The Premier and the Trades Council.
United Press Association— By Electric Telegraph. Wellington, May 1 Mr Seddon replying to the Trades Council's deputation said that he did not think there was a chance of amending the Workers' Compensation Act so as to provide for full wages being paid m case of accident. He was m favour of the minimum payment being £1 a week. It was the intention o£ the State to establish coal depots. That would be a check on existing monopolies. The question of a State coal mine m the North Island would have to be submitted to Parliament. He did not think Parliament would ever agree to break the existing land leases. He «greed with the proposal that land should be resumed at the owner's valuation plus 10 per cent, and he believed the time was not far distant when the law would be amended m that direction. He also agreed that a tenant should be given the value of ail improvements. As to an increase of land taxation and the reduction of taxation on the necessaries of life, he admitted that the present amount of taxation received from the Customs was out of proportion to the amount received from direct taxation. He believed the Legislative Council should be abolished. He was not m favour of making it elective. A revisory committee only was wanted. He was opposed to the principle of an elective executive. If it wa3 carried -out they would have to do away with the power and responsibilities of the King's representative to whom Ministers were responsible. What he feared, however, was that the selection by the House would bring about confusion and chaos.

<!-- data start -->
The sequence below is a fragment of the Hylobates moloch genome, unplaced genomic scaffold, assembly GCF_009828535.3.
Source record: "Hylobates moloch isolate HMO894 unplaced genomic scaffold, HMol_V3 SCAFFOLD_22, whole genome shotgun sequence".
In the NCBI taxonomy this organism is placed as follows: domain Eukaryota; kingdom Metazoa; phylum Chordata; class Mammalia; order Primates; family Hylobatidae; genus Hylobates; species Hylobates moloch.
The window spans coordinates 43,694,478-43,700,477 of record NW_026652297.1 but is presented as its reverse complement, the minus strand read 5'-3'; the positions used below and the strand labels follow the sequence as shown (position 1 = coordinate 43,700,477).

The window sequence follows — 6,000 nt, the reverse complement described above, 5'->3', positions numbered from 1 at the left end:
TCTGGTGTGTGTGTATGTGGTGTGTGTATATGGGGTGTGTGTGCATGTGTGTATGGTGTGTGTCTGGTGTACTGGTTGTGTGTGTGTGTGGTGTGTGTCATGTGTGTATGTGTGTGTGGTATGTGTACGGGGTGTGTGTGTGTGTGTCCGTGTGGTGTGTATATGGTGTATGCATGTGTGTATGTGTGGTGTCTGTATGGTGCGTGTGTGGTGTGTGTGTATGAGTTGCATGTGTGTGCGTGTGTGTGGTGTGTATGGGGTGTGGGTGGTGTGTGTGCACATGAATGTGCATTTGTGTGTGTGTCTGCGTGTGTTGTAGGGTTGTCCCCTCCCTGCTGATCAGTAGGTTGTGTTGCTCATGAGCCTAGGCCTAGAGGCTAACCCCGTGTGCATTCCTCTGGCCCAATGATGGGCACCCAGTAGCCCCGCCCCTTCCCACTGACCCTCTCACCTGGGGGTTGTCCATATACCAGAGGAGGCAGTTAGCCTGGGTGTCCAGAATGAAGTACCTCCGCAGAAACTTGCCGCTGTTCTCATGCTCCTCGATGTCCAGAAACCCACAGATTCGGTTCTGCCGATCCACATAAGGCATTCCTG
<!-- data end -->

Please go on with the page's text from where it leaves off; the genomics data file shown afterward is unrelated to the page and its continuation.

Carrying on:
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The Premier and the Trades Council., Ashburton Guardian, Volume XXII, Issue 6559, 2 May 1905
The Premier and the Trades Council. Ashburton Guardian, Volume XXII, Issue 6559, 2 May 1905
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